01/19/10 — It's about service: MLK breakfast speaker is right -- it is about action, not just words.

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It's about service: MLK breakfast speaker is right -- it is about action, not just words.

There could have been no better message sent Monday to the more than 500 people who gathered for the city's annual celebration of Dr. Martin Luther King Jr.'s birthday.

Dr. Melissa Exum from the University of North Carolina in Chapel Hill told those gathered that merely spouting the words "I Have a Dream" was not enough to honor the selflessness and sacrifice of the slain civil rights leader.

Those, she advised, were just words -- and not in any way in keeping with the message the renowned minister meant to send to blacks, whites and anyone who would listen.

Instead, a more fitting honor would be to devote part of the day to service -- and to thinking more about what can be done to make the lives of families of all races, creeds and backgrounds better.

Uniting in the pursuit of a better world -- that is the message that Dr. King meant to leave, she said.

And she is dead-on right.

As we get further and further away from that day in the early 1960s when a young minister gathered himself together at great personal risk and spoke to throngs of people who were fighting for equality and better lives for all people, we sometimes get caught up in the rhetoric and the famous words and forget the most important parts of that message.

And while the pursuit of Dr. King's dream might be spoken of often, sometimes those who are trying to preserve the message forget its true import.

Here it is in a nutshell: We are all in this together -- and making a better world requires us to remember that and to work together to move beyond words and speeches to action.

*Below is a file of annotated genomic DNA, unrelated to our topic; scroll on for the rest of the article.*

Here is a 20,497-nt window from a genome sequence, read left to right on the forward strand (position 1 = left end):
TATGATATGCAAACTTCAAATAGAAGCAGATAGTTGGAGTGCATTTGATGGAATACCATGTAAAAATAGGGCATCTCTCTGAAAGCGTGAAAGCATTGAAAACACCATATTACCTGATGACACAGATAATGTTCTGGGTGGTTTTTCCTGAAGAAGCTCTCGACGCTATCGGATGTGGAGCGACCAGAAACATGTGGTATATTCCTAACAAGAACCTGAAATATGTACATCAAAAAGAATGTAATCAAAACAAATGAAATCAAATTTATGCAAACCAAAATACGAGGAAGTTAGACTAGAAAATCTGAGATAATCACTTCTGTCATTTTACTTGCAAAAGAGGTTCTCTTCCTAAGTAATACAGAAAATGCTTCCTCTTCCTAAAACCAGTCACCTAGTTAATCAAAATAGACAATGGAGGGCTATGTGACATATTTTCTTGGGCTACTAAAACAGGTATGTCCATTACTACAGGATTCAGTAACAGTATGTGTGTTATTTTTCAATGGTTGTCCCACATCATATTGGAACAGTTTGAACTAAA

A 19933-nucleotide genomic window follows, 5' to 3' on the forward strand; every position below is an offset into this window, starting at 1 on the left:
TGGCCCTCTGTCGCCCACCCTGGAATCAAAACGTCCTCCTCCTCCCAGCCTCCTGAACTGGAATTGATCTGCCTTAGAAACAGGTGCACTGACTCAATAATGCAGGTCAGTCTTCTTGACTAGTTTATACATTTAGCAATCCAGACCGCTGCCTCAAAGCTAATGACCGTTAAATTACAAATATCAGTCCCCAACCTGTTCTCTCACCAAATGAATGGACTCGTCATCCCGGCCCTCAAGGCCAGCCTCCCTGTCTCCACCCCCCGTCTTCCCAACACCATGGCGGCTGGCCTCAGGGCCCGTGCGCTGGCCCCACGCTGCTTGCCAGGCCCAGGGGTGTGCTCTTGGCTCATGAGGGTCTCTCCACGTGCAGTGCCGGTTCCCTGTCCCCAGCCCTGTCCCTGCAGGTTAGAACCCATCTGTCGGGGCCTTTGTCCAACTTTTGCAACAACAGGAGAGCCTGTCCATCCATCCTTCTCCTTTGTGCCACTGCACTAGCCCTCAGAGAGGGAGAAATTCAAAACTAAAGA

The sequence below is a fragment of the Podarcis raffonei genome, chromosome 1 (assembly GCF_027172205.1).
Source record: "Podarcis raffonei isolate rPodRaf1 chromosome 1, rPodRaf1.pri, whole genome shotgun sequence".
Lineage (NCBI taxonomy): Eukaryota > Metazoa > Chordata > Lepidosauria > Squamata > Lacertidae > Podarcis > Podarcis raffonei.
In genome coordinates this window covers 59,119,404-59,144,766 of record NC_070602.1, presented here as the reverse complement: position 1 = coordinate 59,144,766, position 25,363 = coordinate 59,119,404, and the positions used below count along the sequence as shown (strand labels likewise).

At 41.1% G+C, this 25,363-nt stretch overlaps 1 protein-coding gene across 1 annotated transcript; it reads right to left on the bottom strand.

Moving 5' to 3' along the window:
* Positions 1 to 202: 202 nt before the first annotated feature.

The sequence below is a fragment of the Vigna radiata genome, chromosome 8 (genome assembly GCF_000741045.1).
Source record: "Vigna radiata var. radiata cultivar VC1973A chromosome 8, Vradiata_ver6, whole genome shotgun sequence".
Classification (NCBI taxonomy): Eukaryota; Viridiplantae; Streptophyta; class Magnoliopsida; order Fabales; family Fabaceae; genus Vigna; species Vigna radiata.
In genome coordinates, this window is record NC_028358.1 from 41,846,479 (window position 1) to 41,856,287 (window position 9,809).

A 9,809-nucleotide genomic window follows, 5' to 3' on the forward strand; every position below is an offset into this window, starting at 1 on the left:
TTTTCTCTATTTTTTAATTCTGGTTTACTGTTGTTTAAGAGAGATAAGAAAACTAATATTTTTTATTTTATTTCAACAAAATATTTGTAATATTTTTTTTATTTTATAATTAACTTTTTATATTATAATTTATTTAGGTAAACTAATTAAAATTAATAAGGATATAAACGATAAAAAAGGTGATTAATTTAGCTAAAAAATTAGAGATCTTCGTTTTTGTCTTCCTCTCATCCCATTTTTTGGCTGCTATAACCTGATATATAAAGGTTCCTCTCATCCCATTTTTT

So Dr. Exum's call was what America's youths-- who will carry on the torch -- needed to hear. Knowing the speech is just not enough to carry on the mission.

And this is an important reminder also for those who were not lucky enough to hear his speech firsthand, or whose experience did not include the struggles, tragedies and triumphs of the civil rights movement.

It is easy to forget when an era becomes clouded in history just how much it meant to this nation.

So, next year, perhaps more of us can answer Dr. Exum's challenge -- to work together to make sure that Dr. King's lessons will not be forgotten -- both in our words and in our deeds.

There could be no better way to remember a man whose first concern was not for his own safety or the quality of his own life, but for the millions of people who needed not only a leader, but a missionary.

In the end, Dr. King would have said, it is all about serving others. And that is a message that is timeless.

Published in Editorials on January 19, 2010 10:33 AM